Dengue fever is a viral infection caused by dengue virus. Dengue is spread by mosquitoes of the Aedes species, principally A. aegypti. The virus has five different types, infection with one type usually gives lifelong immunity to that type, but only short-term immunity to the others. Subsequent infection with a different type increases the risk of severe complications.
Mostly infection with dengue virus is asymptomatic or have mild flue like symptoms (80%) but few can have more severe illness (5%), and in a small proportion it is life-threatening. Children have a greater risk of severe complications.
Signs and symptoms
Fever: Fever is usually very high, lasts two to seven days. It may be associated with headache (typically located behind the eyes), generalized pain (Muscle and joint pains) and nausea and vomiting. The fever itself is biphasic in nature, breaking and then returning for one or two days.
Rashes: A rash occurs in 50–80% of those with symptoms. The rash of dengue fever in the acute stage of the infection blanches when pressed. The rash that commonly forms during the recovery from dengue fever with its classic islands of white in a sea of red. They may also be presence of red spots (petechiae) which do not disappear when skin is pressed. Some mild bleeding can occur from the mucous membranes of the mouth and nose.
Dengue shock syndrome (DSS) and Dengue hemorrhagic fever (DHF): In some people, the disease proceeds to a critical phase causing DSS and DHF, this occur after 3-5 days of fever. During this phase, fever has often come down and patients who remain ill, despite their temperature returning to normal, are more likely to develop shock. Shock generally occurs on day 3–4 of the illness. During this period there is leakage of plasma from the blood vessels causing fluid accumulation in the chest and abdominal cavity as well as depletion of fluid from the circulation and decreased blood supply to vital organs, thrombocytopenia is a characteristic finding at this stage. This may cause organ dysfunction and severe bleeding, typically from the gastrointestinal tract. Death is usually due to severe haemorrhage or intractable shock with multiorgan failure.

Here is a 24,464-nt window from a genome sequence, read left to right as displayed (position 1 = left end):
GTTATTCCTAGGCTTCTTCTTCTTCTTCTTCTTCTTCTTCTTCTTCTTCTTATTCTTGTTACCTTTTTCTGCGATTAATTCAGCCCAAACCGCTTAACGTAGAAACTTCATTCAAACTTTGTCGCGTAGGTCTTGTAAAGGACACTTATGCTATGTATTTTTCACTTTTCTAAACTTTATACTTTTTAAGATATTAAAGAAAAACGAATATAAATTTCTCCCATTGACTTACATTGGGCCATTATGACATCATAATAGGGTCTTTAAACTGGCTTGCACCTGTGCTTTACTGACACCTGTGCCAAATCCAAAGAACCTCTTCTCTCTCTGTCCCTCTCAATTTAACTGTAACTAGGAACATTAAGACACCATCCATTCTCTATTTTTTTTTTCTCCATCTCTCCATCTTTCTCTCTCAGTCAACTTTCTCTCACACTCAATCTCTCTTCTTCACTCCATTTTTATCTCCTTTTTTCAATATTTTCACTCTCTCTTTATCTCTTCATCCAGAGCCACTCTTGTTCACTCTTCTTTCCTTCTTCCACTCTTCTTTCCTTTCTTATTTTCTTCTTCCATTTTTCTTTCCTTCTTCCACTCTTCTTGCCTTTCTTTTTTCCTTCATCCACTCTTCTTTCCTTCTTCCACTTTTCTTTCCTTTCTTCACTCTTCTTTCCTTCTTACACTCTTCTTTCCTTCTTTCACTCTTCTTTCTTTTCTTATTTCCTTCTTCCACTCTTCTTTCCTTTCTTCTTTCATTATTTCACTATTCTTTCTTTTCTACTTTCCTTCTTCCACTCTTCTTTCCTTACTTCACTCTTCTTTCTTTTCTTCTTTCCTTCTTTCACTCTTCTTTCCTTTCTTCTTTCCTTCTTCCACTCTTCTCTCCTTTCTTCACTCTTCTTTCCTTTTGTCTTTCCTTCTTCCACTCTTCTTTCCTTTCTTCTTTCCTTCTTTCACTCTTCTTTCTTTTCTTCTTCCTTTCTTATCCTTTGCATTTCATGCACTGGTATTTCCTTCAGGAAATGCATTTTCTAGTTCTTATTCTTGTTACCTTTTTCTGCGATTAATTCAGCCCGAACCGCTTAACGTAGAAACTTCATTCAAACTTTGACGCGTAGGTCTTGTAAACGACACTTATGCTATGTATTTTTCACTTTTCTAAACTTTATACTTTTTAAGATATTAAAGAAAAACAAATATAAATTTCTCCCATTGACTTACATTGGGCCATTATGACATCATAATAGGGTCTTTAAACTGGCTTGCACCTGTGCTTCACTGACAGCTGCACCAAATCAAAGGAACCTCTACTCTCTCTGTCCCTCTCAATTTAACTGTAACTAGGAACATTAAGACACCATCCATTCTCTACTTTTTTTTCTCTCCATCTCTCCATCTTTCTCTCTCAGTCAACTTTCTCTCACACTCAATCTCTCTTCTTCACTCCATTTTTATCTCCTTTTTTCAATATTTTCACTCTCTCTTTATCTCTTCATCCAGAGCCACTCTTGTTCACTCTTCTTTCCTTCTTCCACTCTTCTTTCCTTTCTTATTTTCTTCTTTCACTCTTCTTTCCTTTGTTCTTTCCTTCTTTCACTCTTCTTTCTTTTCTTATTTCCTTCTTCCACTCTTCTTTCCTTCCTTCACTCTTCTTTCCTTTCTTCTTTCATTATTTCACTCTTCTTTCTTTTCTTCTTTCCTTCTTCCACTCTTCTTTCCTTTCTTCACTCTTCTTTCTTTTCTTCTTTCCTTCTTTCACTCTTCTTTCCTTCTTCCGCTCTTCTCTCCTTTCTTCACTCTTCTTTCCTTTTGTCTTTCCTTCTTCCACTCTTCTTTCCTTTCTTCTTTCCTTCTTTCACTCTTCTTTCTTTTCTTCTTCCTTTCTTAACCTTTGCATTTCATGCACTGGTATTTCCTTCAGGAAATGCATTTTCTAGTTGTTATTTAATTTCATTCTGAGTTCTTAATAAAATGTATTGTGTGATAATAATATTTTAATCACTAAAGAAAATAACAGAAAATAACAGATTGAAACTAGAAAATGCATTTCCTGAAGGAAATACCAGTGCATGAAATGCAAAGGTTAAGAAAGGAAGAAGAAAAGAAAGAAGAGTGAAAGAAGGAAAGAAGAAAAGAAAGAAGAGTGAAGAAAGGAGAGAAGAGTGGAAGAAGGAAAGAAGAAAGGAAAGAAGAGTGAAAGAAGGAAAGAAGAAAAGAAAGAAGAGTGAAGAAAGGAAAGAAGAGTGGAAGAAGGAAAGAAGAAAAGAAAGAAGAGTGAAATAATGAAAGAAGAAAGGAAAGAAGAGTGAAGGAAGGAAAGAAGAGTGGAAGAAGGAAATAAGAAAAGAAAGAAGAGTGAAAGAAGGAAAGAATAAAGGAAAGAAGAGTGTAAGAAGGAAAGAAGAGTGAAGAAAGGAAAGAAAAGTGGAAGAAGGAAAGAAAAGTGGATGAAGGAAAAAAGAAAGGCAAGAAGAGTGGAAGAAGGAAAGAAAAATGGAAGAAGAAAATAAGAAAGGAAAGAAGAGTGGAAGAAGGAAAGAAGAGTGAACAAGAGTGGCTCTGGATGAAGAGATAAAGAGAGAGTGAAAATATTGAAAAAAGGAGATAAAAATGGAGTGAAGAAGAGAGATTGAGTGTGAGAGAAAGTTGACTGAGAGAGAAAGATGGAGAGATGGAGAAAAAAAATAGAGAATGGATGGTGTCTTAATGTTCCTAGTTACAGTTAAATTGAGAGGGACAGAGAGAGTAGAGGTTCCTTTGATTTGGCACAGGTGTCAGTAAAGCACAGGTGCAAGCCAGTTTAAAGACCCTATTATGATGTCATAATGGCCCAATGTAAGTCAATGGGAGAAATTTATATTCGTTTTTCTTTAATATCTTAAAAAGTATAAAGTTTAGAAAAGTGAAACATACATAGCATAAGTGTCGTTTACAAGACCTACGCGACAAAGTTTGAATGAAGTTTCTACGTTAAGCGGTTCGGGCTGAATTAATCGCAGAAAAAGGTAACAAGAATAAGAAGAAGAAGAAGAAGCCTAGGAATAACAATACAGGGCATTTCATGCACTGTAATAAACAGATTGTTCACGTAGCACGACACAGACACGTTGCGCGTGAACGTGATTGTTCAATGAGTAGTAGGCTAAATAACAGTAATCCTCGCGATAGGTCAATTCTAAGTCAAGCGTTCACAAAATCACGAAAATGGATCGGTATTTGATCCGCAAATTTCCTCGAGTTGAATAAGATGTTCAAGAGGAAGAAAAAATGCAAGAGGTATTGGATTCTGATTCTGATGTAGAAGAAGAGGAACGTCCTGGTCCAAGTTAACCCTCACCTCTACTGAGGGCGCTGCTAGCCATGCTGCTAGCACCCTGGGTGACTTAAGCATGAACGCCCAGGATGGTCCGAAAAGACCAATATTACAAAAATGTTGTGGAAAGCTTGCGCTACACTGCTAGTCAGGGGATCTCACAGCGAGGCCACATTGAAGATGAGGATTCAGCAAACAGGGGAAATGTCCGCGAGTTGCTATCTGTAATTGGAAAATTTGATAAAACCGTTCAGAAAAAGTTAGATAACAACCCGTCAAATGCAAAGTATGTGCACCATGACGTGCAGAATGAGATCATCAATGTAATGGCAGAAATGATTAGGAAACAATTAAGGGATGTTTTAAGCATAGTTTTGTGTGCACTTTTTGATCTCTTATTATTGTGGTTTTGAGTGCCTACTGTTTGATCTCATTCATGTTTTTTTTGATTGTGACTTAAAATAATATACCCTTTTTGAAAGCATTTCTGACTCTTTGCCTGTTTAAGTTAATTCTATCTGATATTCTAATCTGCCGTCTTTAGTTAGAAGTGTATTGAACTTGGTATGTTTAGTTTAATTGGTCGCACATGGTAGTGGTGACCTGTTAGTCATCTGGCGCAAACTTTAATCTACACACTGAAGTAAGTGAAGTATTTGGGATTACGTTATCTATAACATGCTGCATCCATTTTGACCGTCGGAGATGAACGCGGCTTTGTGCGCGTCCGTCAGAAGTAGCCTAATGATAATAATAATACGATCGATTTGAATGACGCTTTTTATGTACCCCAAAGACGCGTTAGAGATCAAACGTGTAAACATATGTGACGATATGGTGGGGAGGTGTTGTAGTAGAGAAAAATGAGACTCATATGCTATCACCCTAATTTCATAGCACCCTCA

Symptoms of DSS and DHS are similar to dengue fever but also have additional associated features like:
Severe and continuous pain in abdomen
Bleeding from the nose, mouth and gums, injection sites or other locations and skin bruising.
Frequent vomiting with or without blood
Black stools, like coal tar
Excessive thirst (dry mouth)
Pale, cold clammy skin
Restlessness, or sleepiness
During recovery phase there is resorption of the leaked fluid into the bloodstream. It may sometimes cause a state of fluid overload.at this stage there may be involvement of brain due to fluid overload causing reduced level of consciousness or seizures. Recovery stage may be accompanied with severe itching and a slow heart rate. A feeling of fatigue may last for weeks in adults.
Risk factors for the development of dengue shock
DHF/DSS is more likely to occur in infants and the elderly.
Dengue infection also appears to be more severe in females, in patients with chronic illness such as diabetes mellitus or asthma.
The serotype of the infecting virus may influence the severity of dengue; DEN-1 infection, followed by DEN-2 infection, has been reported to be associated with worse outcome.